Where to Get Job Training to Boost Resume

A low-cost new skill can help you get a job

The only thing standing between a job and many job seekers is a skill that might be acquired with a minimal investment of time and little or no money.

"Credentialing is everything in the job market today," says Eric Seleznow, state policy director for the National Skills Coalition in Washington, D.C.

A credential or certificate is a document that attests to a person's qualifications or competence. It is often acquired by completing course work in a year or less at a community college. It also can be attained through on-the-job training or an apprenticeship, although these often take three to four years.

That's not to say a college degree isn't a valuable commodity. "Unemployment is lower for people with college degrees than for those with some college, and then unemployment is lower for those with high school degrees than for high school dropouts," Seleznow says.

But these days, with employers having multiple applicants for jobs, even those with college degrees might benefit from a credential, says Gillian Steele, managing director of DePaul University's career center in Chicago.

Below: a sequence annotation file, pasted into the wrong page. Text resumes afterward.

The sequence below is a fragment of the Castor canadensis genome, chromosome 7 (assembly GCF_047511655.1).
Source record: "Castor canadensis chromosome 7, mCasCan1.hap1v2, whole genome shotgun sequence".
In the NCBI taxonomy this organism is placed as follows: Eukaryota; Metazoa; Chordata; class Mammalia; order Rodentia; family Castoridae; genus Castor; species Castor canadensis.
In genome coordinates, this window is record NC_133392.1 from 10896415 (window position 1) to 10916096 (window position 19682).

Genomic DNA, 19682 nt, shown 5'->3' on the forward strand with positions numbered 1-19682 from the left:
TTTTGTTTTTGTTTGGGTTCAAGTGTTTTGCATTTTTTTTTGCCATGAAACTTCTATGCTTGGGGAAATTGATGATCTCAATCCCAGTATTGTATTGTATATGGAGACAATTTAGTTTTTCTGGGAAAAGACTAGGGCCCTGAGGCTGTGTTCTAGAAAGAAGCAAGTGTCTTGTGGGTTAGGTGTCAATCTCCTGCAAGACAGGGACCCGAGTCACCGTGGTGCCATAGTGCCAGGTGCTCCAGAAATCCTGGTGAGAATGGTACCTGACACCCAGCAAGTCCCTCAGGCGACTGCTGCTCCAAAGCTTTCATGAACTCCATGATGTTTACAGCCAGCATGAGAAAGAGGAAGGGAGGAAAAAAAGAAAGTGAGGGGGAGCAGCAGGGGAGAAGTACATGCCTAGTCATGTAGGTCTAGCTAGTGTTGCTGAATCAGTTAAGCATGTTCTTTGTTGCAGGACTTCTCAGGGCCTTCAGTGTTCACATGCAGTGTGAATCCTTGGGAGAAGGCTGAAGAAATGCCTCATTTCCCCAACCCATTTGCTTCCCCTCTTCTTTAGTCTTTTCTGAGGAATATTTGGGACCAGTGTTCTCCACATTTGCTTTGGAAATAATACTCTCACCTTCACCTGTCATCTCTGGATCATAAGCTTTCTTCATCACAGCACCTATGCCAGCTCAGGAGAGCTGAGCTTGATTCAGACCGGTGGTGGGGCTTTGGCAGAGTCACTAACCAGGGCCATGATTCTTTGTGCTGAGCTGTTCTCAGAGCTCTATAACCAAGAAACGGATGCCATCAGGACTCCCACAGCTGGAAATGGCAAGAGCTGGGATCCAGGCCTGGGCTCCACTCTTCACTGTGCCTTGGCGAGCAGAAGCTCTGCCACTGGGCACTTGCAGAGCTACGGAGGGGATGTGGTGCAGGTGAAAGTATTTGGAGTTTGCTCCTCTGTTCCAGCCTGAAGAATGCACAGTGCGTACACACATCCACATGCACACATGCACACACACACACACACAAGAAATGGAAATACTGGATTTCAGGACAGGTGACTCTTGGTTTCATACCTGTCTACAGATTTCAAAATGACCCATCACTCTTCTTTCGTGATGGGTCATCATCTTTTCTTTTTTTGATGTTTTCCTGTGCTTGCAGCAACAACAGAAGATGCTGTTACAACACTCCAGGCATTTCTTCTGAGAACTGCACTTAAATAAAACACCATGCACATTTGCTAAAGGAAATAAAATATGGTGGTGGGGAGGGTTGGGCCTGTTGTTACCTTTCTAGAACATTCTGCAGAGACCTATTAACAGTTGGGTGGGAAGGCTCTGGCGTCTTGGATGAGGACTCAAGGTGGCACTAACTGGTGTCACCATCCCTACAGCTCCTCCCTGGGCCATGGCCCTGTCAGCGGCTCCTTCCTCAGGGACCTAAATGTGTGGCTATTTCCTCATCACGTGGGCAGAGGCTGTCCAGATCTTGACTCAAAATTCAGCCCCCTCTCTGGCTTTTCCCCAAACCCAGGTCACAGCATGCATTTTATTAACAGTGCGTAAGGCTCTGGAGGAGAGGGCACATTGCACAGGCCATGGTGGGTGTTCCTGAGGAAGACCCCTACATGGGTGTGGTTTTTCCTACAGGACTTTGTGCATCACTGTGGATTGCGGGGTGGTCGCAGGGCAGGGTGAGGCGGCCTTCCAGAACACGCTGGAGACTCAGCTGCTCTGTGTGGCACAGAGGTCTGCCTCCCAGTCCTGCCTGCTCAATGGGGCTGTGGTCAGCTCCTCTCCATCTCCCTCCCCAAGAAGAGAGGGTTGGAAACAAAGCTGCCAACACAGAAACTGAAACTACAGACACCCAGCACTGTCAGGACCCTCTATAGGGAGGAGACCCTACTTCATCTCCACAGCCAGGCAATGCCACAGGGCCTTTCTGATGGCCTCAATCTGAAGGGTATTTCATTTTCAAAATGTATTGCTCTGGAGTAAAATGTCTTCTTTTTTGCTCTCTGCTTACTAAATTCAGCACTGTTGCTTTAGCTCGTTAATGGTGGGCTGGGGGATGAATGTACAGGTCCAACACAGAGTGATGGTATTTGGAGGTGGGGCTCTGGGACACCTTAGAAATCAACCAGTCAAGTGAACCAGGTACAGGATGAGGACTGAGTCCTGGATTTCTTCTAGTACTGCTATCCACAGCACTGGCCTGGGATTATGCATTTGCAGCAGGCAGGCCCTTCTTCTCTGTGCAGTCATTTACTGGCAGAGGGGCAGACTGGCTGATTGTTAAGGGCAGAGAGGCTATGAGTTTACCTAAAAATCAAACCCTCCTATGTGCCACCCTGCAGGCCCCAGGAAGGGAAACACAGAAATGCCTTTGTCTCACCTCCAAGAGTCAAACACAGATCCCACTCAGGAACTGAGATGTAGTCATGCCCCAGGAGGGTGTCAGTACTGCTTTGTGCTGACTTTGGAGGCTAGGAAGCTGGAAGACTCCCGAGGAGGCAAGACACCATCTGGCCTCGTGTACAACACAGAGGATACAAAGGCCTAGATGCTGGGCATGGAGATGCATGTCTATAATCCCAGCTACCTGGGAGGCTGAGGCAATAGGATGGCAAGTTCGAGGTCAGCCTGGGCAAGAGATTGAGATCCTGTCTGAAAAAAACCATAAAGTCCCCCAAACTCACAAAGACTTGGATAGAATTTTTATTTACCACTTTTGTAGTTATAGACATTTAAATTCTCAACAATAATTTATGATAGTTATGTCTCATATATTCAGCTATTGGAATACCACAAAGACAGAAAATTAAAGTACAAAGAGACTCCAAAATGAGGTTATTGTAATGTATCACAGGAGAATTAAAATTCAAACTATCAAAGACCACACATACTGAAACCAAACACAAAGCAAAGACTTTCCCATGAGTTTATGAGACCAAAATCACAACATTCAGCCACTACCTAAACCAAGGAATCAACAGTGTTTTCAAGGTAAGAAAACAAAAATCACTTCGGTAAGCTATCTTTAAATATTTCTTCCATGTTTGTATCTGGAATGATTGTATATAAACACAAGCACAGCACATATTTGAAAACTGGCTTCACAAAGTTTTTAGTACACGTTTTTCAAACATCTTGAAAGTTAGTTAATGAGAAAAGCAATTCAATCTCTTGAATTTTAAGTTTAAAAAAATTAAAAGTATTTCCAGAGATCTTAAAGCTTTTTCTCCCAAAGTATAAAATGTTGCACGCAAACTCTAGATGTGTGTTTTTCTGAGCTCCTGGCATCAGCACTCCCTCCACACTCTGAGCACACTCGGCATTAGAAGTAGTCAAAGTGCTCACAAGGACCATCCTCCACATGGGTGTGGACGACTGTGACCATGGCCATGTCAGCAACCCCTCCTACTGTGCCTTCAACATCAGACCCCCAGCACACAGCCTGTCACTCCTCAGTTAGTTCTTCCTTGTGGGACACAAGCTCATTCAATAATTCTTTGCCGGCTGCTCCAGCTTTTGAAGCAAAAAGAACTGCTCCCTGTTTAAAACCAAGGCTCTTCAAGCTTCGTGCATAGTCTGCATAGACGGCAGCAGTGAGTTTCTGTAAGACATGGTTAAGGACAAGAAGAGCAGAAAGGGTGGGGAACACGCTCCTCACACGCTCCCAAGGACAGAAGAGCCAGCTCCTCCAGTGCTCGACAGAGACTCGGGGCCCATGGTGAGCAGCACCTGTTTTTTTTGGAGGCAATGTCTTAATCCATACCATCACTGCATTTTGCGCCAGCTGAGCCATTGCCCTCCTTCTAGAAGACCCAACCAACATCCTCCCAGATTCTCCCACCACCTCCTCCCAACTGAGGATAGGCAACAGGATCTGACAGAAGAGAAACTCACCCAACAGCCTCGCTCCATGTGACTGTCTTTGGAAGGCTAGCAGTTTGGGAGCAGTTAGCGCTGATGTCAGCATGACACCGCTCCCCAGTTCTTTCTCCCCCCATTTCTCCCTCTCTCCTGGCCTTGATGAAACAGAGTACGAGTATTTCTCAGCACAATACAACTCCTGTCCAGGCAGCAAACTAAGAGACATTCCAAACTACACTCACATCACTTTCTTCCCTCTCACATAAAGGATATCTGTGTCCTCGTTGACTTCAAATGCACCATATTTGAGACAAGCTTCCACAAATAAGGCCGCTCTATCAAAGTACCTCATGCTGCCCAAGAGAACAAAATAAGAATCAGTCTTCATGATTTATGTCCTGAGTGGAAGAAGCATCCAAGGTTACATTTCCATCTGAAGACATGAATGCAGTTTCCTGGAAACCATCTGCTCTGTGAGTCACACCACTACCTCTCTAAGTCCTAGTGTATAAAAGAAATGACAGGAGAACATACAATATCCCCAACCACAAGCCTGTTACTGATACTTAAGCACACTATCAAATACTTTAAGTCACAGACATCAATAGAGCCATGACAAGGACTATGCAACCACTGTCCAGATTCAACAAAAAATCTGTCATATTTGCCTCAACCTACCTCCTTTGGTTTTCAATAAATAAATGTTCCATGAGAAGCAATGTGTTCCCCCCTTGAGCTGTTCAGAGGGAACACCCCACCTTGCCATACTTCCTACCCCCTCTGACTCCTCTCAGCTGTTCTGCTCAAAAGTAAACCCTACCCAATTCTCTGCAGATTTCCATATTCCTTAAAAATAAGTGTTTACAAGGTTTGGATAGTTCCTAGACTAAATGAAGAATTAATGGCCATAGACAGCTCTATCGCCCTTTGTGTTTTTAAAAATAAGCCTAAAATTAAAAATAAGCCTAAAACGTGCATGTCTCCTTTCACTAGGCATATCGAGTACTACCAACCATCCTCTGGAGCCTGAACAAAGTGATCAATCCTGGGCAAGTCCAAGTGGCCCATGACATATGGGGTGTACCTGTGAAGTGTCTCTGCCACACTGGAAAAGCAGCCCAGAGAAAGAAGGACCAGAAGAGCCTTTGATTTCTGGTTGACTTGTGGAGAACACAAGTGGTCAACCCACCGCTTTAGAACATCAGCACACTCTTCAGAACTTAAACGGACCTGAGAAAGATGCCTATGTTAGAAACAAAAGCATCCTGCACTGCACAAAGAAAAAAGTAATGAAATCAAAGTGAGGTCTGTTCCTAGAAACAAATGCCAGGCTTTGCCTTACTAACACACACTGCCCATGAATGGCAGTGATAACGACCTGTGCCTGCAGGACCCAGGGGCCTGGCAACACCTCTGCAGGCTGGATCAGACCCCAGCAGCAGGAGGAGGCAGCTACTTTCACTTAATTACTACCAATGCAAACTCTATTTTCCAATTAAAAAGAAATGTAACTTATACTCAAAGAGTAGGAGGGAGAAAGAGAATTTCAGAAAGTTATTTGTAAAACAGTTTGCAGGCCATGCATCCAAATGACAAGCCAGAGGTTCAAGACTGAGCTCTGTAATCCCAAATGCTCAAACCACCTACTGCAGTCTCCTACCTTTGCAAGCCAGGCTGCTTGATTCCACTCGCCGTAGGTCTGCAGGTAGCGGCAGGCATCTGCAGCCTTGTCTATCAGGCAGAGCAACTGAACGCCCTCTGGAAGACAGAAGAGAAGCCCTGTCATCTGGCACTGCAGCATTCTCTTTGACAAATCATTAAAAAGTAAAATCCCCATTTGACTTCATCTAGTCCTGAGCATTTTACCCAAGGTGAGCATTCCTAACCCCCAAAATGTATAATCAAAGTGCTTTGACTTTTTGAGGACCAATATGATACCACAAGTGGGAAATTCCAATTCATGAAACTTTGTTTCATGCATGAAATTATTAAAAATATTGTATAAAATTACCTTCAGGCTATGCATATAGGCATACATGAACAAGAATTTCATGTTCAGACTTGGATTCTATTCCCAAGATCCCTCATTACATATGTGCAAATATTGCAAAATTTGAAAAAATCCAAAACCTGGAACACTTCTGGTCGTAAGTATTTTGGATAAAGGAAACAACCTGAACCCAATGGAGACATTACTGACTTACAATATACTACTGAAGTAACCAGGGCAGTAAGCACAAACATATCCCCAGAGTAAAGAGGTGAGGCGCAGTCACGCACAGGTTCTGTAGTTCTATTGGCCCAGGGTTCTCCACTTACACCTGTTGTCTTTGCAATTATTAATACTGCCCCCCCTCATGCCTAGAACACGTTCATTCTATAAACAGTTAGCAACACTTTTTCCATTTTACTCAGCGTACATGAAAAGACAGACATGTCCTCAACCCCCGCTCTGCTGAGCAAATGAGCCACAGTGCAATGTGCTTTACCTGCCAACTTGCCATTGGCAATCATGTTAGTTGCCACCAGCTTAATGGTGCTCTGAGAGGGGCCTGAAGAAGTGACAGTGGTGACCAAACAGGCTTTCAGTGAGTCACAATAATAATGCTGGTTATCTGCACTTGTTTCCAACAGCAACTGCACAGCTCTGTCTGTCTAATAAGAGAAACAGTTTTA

How do you know if a credential or specific training could help your resume get noticed? Here are several scenarios with experts providing direction on training that might boost your resume and job opportunities.

Begin the job-training investigation

Begin investigating the training near you that could help qualify you for a job. The federal government helps all 50 states fund CareerOneStop centers, Seleznow says.

These centers have databases available to the public, which gather the job openings in the area and link to appropriate training that prepares workers for the position, Seleznow says.

By simply Googling your city, state, and "CareerOneStop" or "one-stop career center," you should be able to find locations for centers nearest you, he says.

Norma Kent, a spokeswoman for the American Association of Community Colleges, says community colleges increasingly are tailoring short-term classes to obtain credentials that fill the needs of area employers. Local needs have the same influence on career-center offerings.

Jannette Karaff, business service representative for the West Central Arkansas Career Development Center System Inc., agrees. "We have a lot of trucking companies here, so one of the most popular types of training is for truck-driving (certification)," she says.